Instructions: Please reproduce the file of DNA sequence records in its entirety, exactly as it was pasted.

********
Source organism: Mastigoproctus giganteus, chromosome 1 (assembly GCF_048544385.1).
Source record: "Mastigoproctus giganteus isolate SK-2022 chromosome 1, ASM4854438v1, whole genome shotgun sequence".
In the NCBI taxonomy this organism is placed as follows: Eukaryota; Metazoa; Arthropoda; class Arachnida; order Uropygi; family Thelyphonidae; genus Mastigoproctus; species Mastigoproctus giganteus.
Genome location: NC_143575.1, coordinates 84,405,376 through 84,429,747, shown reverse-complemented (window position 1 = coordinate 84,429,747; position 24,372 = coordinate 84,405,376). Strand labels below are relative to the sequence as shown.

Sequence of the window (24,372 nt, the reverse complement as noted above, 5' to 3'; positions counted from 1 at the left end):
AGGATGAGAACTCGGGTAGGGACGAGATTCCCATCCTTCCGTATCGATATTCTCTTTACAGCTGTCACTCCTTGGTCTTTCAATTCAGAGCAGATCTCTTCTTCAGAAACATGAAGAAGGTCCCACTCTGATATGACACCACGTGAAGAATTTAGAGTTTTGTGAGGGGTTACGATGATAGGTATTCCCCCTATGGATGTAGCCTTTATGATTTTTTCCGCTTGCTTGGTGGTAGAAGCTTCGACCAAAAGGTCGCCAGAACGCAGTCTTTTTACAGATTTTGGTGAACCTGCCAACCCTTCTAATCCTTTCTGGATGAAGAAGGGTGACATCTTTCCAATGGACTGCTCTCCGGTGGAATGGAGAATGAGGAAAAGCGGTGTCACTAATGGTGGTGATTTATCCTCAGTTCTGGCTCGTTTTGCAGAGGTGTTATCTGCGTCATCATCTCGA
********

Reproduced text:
Source organism: Mastigoproctus giganteus, chromosome 1 (assembly GCF_048544385.1).
Source record: "Mastigoproctus giganteus isolate SK-2022 chromosome 1, ASM4854438v1, whole genome shotgun sequence".
In the NCBI taxonomy this organism is placed as follows: Eukaryota; Metazoa; Arthropoda; class Arachnida; order Uropygi; family Thelyphonidae; genus Mastigoproctus; species Mastigoproctus giganteus.
Genome location: NC_143575.1, coordinates 84,405,376 through 84,429,747, shown reverse-complemented (window position 1 = coordinate 84,429,747; position 24,372 = coordinate 84,405,376). Strand labels below are relative to the sequence as shown.

Sequence of the window (24,372 nt, the reverse complement as noted above, 5' to 3'; positions counted from 1 at the left end):
AGGATGAGAACTCGGGTAGGGACGAGATTCCCATCCTTCCGTATCGATATTCTCTTTACAGCTGTCACTCCTTGGTCTTTCAATTCAGAGCAGATCTCTTCTTCAGAAACATGAAGAAGGTCCCACTCTGATATGACACCACGTGAAGAATTTAGAGTTTTGTGAGGGGTTACGATGATAGGTATTCCCCCTATGGATGTAGCCTTTATGATTTTTTCCGCTTGCTTGGTGGTAGAAGCTTCGACCAAAAGGTCGCCAGAACGCAGTCTTTTTACAGATTTTGGTGAACCTGCCAACCCTTCTAATCCTTTCTGGATGAAGAAGGGTGACATCTTTCCAATGGACTGCTCTCCGGTGGAATGGAGAATGAGGAAAAGCGGTGTCACTAATGGTGGTGATTTATCCTCAGTTCTGGCTCGTTTTGCAGAGGTGTTATCTGCGTCATCATCTCGA